Whilst walking down Kingswood Street, with its inevitable white vans, I wondered how people within the town must define their own geographical boundaries. For example, Kingswood Street comes under the Queens Park ward, although I’m not sure any nearby residents would regard it as such. Basically its best described as being in.. Well I don’t know really-any guesses?
Now if anyone does read this blog on a regular basis (I use the word ‘If’) you’ll notice I always refer to Brighton as a town- for that is what it is. I don’t subscribe to this City nonsense- although I was, like others, overcome with initial enthusiasm.
At present the Queens Park area within the town is defined by changeable Brighton ward boundaries which were drawn up with little cultural reference, as if done by an imperialist cartographer with a few minutes to spare between creating the boundaries of new nations- before grabbing his pink colouring crayon. Anyway, I think a person’s view of an area is pretty subjective and likely to be based on their experience and knowledge of it. So ward definitions probably count for little, unless you are an anxious soul like me for whom everything must be defined, and who’s whole existence subscribes to ever shortening boundaries just to make the enormity of life more manageable.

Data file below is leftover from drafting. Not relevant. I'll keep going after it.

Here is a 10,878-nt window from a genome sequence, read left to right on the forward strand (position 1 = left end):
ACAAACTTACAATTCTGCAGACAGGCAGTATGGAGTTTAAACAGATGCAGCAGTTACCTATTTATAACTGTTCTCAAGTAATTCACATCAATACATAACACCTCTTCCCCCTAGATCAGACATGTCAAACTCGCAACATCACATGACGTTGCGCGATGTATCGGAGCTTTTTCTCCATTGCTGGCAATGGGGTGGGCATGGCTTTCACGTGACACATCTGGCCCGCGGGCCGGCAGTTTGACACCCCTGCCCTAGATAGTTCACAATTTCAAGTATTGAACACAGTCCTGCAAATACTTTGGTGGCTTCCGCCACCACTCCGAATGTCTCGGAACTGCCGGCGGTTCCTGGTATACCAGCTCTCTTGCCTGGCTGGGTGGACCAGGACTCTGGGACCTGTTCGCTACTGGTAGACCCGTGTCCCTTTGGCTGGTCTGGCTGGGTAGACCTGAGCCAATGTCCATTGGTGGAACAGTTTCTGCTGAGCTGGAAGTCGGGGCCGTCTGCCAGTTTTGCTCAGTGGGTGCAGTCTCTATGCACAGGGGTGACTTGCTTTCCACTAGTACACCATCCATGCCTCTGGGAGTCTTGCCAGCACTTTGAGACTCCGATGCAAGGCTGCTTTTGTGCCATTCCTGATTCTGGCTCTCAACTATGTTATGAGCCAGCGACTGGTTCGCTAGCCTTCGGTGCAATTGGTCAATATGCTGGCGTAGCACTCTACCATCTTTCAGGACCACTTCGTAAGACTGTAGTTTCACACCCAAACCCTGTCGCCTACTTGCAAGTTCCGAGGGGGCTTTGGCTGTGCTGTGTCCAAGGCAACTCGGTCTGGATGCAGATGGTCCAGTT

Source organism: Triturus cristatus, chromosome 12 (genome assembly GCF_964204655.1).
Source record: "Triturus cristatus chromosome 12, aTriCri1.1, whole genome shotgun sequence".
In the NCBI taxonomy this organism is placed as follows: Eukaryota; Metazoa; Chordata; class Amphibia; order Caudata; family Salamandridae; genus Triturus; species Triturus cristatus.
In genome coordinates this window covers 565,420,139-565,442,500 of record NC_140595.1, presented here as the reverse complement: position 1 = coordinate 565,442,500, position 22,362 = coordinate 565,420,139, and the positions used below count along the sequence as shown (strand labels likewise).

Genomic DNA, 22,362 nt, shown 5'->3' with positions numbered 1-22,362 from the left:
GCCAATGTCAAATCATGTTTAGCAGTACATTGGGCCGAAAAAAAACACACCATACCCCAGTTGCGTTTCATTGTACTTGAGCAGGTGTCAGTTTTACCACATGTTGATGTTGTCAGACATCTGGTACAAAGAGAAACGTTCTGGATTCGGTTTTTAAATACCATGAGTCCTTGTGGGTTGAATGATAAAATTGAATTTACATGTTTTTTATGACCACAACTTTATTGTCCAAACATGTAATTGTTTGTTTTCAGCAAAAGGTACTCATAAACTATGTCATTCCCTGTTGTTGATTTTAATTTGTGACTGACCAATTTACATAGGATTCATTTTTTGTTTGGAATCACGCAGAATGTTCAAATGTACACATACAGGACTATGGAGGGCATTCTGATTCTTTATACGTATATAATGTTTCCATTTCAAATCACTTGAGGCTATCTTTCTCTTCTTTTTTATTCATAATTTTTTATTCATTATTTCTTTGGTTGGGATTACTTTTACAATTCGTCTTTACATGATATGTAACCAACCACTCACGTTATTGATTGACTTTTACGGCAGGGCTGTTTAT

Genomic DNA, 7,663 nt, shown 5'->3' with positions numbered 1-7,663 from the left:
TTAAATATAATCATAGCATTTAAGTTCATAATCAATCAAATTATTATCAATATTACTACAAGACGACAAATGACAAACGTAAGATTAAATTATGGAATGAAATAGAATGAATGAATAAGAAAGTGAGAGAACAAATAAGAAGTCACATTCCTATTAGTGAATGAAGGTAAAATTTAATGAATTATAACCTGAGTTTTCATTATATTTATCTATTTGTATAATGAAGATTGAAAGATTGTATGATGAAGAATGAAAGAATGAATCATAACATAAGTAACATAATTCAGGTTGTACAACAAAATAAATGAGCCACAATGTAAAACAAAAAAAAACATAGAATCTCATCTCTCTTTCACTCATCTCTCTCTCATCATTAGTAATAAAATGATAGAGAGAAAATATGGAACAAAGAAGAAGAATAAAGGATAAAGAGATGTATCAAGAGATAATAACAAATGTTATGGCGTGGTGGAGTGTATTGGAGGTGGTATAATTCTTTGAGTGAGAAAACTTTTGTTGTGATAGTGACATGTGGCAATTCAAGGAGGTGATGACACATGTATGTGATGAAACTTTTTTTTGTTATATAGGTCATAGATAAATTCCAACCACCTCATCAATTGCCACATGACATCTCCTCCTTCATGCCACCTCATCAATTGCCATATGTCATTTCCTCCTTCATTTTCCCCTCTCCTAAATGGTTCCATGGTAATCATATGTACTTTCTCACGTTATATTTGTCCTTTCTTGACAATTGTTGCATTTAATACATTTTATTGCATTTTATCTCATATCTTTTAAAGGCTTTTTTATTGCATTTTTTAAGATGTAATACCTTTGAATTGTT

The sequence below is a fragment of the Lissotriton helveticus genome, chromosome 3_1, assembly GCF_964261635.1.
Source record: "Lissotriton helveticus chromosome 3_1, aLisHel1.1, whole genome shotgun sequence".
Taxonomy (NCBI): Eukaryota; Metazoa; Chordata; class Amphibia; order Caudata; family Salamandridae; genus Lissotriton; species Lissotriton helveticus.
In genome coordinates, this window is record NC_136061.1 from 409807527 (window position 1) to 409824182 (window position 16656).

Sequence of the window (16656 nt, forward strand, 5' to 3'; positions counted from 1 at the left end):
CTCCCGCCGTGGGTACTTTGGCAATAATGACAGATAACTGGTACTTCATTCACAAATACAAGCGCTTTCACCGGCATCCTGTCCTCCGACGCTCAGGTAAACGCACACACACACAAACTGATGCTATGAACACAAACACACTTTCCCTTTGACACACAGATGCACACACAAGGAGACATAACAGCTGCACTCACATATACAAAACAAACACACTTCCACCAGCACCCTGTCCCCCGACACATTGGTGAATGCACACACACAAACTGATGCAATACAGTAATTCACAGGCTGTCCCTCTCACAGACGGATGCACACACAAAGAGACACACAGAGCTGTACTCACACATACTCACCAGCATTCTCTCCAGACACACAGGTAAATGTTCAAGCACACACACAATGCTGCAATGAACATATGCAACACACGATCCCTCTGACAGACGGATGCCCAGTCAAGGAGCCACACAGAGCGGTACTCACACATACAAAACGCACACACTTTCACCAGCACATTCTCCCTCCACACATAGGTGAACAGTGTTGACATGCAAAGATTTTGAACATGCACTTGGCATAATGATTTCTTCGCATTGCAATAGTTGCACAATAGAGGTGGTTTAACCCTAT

I wonder what role geographical boundaries play in creating sense of community though. Tribal nature, which perhaps a town’s football team readily engages in its inhabitants, rarely extends itself to local areas. The exception being perhaps in the case of gang rivalry where the pull of dark and charismatic character can define the plot that the next set of lost souls graduate to, rather than any pre-ordained local mapping.
Does a sense of community bring an enclosing of boundaries? Do we like to bring everything down to a macro and tribal level? The truth is that this is something I have never really discussed with people. Our village is our world nowadays, but that leave us without borders or yearning for them more?
I suppose writing for a site in which everything is about Brighton sets out my desire for splendid isolation and I feel very comfy with that. Perhaps it protects me. I think when you have lived somewhere as long as I have perhaps its familiarity looks after you.